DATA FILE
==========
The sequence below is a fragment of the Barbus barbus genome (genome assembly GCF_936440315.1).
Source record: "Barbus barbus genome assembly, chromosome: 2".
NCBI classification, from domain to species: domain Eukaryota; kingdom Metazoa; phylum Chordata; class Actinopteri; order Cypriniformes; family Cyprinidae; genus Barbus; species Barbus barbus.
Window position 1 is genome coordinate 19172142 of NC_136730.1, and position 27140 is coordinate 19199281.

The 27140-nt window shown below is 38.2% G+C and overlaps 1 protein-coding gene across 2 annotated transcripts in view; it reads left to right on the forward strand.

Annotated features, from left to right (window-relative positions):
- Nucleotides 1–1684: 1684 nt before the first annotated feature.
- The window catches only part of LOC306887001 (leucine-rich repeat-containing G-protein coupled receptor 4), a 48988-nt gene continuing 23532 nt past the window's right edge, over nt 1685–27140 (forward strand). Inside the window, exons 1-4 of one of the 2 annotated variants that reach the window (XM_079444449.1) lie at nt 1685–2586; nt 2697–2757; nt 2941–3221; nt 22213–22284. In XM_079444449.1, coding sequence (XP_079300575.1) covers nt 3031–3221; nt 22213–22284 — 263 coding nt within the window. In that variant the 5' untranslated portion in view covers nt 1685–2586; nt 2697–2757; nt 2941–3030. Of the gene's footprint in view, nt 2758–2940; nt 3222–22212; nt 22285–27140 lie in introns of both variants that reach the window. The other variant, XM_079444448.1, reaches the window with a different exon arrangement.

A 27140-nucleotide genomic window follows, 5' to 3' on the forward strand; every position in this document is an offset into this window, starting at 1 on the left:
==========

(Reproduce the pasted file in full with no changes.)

The sequence below is a fragment of the Barbus barbus genome (genome assembly GCF_936440315.1).
Source record: "Barbus barbus genome assembly, chromosome: 2".
NCBI classification, from domain to species: domain Eukaryota; kingdom Metazoa; phylum Chordata; class Actinopteri; order Cypriniformes; family Cyprinidae; genus Barbus; species Barbus barbus.
Window position 1 is genome coordinate 19172142 of NC_136730.1, and position 27140 is coordinate 19199281.

The 27140-nt window shown below is 38.2% G+C and overlaps 1 protein-coding gene across 2 annotated transcripts in view; it reads left to right on the forward strand.

Annotated features, from left to right (window-relative positions):
- Nucleotides 1–1684: 1684 nt before the first annotated feature.
- The window catches only part of LOC306887001 (leucine-rich repeat-containing G-protein coupled receptor 4), a 48988-nt gene continuing 23532 nt past the window's right edge, over nt 1685–27140 (forward strand). Inside the window, exons 1-4 of one of the 2 annotated variants that reach the window (XM_079444449.1) lie at nt 1685–2586; nt 2697–2757; nt 2941–3221; nt 22213–22284. In XM_079444449.1, coding sequence (XP_079300575.1) covers nt 3031–3221; nt 22213–22284 — 263 coding nt within the window. In that variant the 5' untranslated portion in view covers nt 1685–2586; nt 2697–2757; nt 2941–3030. Of the gene's footprint in view, nt 2758–2940; nt 3222–22212; nt 22285–27140 lie in introns of both variants that reach the window. The other variant, XM_079444448.1, reaches the window with a different exon arrangement.

A 27140-nucleotide genomic window follows, 5' to 3' on the forward strand; every position in this document is an offset into this window, starting at 1 on the left: